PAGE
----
Those are the colors listed by edmunds at least for the 97 model year. I was just wondering if anyone can either post pictures of all of them or give discriptions. I know super black is obviously black. What are the differances between the Artic white pearl metallic and the cloud white?

    I don't know I am just trying to get a look at all the available colors for this car, but a lot of people call the same color by differant names.

    Like I said before, colors I would prefer would be, Black, Dark Green, Blue, Silver, and that metallic grey type of color. Red, white, beige, purple, thos just don't do it for me.
  • I know I should get any used car inspected before I settle on buying it. Who exactly should i take it to? Also what if I find a car 100 miles away that I want, how do i get it inspected?

    I just thought of another question, and rather then start another thread, i will just tack it onto this one. I found a decent looking '99 SE with 82,000 on it. Thats kinda high mileage for that year, but as you have all showed me mileage does not tell the whole story and age can sometimes be a worse factor then mileage. SO anyways they list the car at 8990.00 saying that this includes all available discounts and incentives. blue book say just over 12,000 retail and almost 7,000.00 trade in value, oh yeah this is at a ford dealer, I should have mentioned its not a private party.

    All in all that sound sliek a decent deal, especially if I could possiblly take off a couple more hundred. I had planned on financing for 3-4 years. AT 48 months that puts my payments at around 215.00/month. I can probablly manage that, but I would prefer a little more breathing room. Would it be stupid to finance it for 5 years? I mean is that too long to finance a used car, or is it okay since it is only 5 years old? According to a loan calculator I was using, that would drop my payments to about 175.00 a month, and would only end up costing me about 300.00 bucks more then the 4 year plan. What do you think?
  • habitat1habitat1 Posts: 4,282
    It seems like you have your heart set on a used Maxima, but at the same time you appear to be financially prudent. For what it's worth, here is some more data from my logs to consider:

    Our 1995 Maxima SE with 149,000 miles has required a total of approximately $5,650 in maintenance and $3,000 in repairs. This includes everything: dealer service every 7,500 to 15k miles, oil changes every 4k, 2 sets of new tires, brakes, etc.. Repairs inclused water pump, axle boots, starter, muffler, windshield wiper motor, etc. The grand total of $8,650 combined works out to approximately $950 per year.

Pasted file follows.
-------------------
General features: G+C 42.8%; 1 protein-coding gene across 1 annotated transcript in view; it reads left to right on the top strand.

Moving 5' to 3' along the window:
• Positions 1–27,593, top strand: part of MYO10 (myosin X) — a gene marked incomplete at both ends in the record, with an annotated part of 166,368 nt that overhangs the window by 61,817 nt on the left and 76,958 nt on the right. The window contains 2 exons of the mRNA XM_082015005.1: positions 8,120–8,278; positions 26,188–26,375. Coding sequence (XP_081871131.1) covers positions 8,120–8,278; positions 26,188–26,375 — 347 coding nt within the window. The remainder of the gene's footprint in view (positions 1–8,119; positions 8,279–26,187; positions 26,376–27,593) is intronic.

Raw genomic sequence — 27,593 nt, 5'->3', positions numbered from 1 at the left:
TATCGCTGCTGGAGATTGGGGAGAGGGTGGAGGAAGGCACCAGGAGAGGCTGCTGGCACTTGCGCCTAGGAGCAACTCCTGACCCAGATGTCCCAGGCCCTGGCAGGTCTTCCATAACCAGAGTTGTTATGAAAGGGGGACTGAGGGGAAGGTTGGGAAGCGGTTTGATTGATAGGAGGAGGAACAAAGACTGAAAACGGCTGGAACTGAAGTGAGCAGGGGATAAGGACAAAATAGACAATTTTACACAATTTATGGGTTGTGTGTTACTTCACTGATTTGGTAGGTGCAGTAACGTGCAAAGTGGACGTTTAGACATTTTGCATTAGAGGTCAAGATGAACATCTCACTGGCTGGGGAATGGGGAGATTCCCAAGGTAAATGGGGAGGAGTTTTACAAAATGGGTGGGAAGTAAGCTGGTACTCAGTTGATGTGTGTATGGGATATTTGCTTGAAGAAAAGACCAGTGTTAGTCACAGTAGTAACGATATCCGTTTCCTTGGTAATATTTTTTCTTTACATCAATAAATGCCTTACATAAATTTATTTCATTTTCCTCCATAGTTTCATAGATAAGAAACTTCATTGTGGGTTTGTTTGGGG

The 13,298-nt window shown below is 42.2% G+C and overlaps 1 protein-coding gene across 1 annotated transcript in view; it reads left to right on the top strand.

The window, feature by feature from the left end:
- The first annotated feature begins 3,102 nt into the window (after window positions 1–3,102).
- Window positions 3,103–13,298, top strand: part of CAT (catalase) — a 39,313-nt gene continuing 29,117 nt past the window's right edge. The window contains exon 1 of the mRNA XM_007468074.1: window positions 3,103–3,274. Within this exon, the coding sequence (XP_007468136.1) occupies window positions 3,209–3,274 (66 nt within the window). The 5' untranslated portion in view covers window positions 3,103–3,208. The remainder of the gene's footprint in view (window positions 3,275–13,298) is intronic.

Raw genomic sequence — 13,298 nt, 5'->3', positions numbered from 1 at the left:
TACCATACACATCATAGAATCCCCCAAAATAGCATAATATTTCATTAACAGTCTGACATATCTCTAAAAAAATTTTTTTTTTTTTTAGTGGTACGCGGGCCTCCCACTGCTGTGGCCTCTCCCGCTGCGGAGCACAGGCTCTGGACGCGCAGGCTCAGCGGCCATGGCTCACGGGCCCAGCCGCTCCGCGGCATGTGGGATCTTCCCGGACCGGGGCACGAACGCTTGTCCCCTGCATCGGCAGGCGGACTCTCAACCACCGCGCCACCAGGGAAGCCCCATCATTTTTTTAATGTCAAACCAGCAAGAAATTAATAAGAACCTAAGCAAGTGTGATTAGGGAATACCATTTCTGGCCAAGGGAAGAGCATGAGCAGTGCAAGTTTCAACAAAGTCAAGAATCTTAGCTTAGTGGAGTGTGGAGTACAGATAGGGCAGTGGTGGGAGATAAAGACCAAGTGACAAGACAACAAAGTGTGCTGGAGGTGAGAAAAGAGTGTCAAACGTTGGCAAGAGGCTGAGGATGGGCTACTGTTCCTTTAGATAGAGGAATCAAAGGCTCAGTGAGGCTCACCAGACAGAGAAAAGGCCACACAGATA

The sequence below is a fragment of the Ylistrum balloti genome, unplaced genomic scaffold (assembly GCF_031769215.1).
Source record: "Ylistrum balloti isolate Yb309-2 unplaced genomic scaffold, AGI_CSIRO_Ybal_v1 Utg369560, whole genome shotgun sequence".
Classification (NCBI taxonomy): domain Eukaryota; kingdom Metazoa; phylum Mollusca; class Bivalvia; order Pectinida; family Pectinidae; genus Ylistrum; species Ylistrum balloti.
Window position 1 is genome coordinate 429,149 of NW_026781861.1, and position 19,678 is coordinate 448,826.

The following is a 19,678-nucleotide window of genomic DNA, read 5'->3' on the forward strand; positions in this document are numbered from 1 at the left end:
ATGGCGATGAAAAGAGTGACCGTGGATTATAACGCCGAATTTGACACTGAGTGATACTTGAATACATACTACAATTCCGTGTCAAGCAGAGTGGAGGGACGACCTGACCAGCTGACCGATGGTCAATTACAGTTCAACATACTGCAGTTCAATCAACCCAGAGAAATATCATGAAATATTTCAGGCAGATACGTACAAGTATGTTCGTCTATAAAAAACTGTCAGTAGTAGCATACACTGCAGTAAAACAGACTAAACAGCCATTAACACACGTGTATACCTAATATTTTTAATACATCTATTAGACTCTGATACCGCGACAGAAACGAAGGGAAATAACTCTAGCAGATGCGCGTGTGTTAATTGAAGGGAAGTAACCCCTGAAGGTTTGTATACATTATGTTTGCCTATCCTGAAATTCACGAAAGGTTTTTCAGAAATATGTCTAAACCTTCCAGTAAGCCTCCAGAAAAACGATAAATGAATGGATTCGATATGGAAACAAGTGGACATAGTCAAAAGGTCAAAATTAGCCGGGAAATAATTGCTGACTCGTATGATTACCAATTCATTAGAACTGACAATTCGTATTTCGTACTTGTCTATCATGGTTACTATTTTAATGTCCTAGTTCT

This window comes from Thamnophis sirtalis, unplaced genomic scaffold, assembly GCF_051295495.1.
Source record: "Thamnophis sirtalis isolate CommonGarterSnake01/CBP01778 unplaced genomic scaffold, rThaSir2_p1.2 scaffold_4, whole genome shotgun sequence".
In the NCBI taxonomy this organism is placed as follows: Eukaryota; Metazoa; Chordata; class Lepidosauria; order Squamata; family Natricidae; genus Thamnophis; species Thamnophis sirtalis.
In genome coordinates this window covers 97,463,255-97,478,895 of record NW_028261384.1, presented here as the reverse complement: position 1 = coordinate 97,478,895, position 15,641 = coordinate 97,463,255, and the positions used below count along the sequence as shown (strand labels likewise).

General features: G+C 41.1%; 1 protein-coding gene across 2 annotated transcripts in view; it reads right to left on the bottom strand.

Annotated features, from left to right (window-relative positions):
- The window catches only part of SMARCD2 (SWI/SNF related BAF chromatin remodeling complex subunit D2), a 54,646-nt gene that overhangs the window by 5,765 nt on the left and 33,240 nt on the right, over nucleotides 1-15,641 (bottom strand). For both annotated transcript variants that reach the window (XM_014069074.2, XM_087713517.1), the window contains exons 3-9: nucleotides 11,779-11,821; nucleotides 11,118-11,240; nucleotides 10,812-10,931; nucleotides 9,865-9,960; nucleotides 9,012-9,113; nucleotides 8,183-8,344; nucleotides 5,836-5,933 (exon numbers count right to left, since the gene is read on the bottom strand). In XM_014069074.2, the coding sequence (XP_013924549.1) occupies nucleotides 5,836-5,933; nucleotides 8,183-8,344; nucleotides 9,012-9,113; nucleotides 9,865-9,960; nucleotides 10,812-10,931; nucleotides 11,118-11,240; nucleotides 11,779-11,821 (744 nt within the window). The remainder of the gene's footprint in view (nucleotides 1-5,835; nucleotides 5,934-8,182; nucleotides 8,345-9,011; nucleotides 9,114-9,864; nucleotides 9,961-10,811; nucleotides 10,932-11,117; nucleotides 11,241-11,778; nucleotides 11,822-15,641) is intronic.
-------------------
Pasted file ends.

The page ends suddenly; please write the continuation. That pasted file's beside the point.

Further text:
However, for the first 5 1/4 years and 85,000 miles, the grand total was $2,700 in maintenance and $0 in repairs for an average of only about $500 per year ($42 per month)

    Over the past 4 years and 64,000 miles, the maintenance and repair total has been just under $6,000, or approximately $1,450 per year; $120 per month.

    I do not think our experience has been unusual and I would still represent that our Maxima has held up very well. Certainly better than my Acura Integra which cost me $5,000 in repairs over it's final 2+ years. And whenever I take our Maxima to the dealership, I get compliments about how good it looks and the fact that the clutch / transmission shows no sign of wear, the engine compression is excellent, etc.

    My point is a warning not to do all of your analysis around $175 vs. $215 per month without considering that a 5+ year old vehicle, no matter how good, will have a higher repair and maintenance bill than a new one.

    If you were looking for the most financially prudent way to achieve good transportation over the next 5 years, I would very likely recommend leasing a brand new Honda Accord LX for about $200 per month and knowing that you would have next to nothing in repair costs and lower maintenance costs over the next 5 years. Better gas mileage too.

    Whatever you do, factor repairs and maintenance in your budget.
  • suydamsuydam Posts: 930
    You really are thinking things through. Can you spring a down payment? That will really lower your cost. Factoring in maintenance for a used car is important, and you sound as though you're on the borderline financially. It might be better to get not quite the car you want now so that you can enjoy life more -- have some money to go out to eat now and then, and don't panic when the inevitable repairs arise. I think the Car Talk fellows advise putting aside at least $1200/year for repairs. And insurance costs are high for single males in your age range. In just a couple of years they will be much lower. You might look for an old Honda, say a '93 or '94 (and lots of them are black!) and drive it for a couple of years while you save up enough for a down payment to get the car you want and your insurance costs are less. Hondas depreciate very slowly at that age and you would still be able to sell it for a decent price. My son drove a very old Buick (1988! he bought it as a senior in high school for $2500) for 3 years, sold it for a decent price ($1500) last fall, and has now saved enough to buy a very nice late model car. Just a thought.